I can’t put my finger on it, but there is something eerie about the Sanctuary today. It’s my first visit back since this all began, and almost six months to the day that I sat on this bench with a pal, feeling the warmth of the early spring sun on our faces and, in its heat, the promise of the summer to come. But there was menace in the air too – we knew the virus was approaching but hadn’t fully understood what it would entail. This time will pass, we observed with sagacity, and pondered the implications of working from home – possibly for as long as six weeks.
I started coming back in to the office a fortnight ago; just a couple days a week, for a change of scenery as much as anything else. I’m in the minority. There aren’t many people around at all – it feels strange there, too. Definitely time for a lunchtime escape to the comfort of the Sanctuary. But there was a chill in the air as I came in through the gate, out of the sun and into the shade. The unmistakable whiff of autumn, and the annual tug on the heartstrings – I’m not sure if my fragile constitution is up to mellow fruitfulness right now. I take a deep breath and walk on, pausing only for a handful of tart and irresistible blackberries.
There is a willow down; it lies in the water, presumably a victim of hurricane Laura but it is the water itself that catches my attention. It’s green. A thick layer of algae sits on the still and lifeless lake. It feels oppressive, dank and otherworldly. I stroll onward, startling a pair of panicky pigeons who crash through the leaves above me. The unsettling atmosphere hangs heavy in this corner – it is usually here that I spot the muntjac, but not so today. I hurry on to the far side of the water, to where the sun and the bench can be found. And, as I sit, I realise what it is that is so odd – there is an almost entire absence of birdsong. In fact, of birds altogether! There is a swan preening itself on water, and some pigeons churring sweet nothings to each other; otherwise, nothing.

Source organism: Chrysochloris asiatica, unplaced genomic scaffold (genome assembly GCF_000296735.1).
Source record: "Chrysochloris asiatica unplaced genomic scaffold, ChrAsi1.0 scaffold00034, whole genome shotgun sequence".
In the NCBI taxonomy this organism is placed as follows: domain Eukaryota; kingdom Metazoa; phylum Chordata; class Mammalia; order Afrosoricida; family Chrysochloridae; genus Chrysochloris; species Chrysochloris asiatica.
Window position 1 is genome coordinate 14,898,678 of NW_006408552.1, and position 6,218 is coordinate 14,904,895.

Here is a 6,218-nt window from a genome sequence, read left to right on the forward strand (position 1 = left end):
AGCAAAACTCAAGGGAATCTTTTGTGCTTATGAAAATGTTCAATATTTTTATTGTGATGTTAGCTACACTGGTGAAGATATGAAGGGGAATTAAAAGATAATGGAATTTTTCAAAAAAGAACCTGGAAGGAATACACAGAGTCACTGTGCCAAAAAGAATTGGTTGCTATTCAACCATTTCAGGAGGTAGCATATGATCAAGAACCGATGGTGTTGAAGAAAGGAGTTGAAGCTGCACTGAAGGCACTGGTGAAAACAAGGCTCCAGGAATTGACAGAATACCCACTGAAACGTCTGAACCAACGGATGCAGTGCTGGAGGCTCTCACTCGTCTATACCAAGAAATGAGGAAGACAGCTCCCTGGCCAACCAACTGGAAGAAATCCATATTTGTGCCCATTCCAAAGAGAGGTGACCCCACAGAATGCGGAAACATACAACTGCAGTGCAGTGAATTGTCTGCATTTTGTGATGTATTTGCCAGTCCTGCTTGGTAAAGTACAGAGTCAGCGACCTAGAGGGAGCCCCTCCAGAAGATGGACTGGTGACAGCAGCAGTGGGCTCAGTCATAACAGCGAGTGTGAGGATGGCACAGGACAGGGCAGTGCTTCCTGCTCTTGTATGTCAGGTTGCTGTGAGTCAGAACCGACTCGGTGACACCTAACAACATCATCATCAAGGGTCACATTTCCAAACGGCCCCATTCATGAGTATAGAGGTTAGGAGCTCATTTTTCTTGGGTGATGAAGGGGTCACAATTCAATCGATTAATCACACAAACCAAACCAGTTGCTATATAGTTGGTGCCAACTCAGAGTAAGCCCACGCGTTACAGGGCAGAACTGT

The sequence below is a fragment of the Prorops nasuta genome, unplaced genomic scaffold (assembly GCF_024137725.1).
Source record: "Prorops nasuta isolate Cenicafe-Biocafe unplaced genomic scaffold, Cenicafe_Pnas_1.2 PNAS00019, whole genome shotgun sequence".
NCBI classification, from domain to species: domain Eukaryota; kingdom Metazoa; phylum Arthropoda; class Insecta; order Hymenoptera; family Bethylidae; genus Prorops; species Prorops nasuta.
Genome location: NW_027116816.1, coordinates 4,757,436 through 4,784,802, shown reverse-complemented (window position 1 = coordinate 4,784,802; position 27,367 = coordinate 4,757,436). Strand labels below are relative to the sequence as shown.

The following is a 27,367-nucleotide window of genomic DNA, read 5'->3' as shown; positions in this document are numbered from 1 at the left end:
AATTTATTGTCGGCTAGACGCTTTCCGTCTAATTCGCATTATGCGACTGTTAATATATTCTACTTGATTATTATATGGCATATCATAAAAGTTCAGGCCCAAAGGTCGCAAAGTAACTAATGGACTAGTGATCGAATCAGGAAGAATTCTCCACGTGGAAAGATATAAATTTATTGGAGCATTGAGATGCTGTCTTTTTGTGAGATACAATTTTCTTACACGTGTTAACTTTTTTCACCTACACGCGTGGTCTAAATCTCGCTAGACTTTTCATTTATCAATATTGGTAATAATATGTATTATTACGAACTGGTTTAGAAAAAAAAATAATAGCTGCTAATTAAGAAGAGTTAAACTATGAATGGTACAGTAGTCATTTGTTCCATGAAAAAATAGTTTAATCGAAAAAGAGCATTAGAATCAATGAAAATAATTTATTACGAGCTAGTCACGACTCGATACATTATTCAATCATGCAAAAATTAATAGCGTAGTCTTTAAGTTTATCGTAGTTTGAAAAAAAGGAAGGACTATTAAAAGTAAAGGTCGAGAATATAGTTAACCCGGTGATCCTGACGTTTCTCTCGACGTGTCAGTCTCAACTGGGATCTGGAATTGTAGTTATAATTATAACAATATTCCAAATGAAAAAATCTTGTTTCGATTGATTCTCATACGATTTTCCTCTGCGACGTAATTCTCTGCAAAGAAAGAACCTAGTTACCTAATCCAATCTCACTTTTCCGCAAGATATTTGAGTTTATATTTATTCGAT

It is as if the unreal world outside has seeped into this magical place, subduing what lies within. I am sitting, looking over the still waters and, once again, feeling the sun on my face; I can scarcely believe that half a year has passed. Of course, I am quite wrong – there may be a lull in the proceedings, but time never really stands still here. The life force is too strong. Any thoughts of gloom are soon interrupted by a sudden kerfuffle. I look up into the lovely oak that towers over me and see that two squirrels are racing around. They are collecting acorns, although, judging by the number that are falling around me, not with any great care. It has become precarious, so I get up to walk away before I get hit; turning, I am astounded by a golden vision, caught in a pool of light; ragwort, for all its undesirability, glorious and resplendent.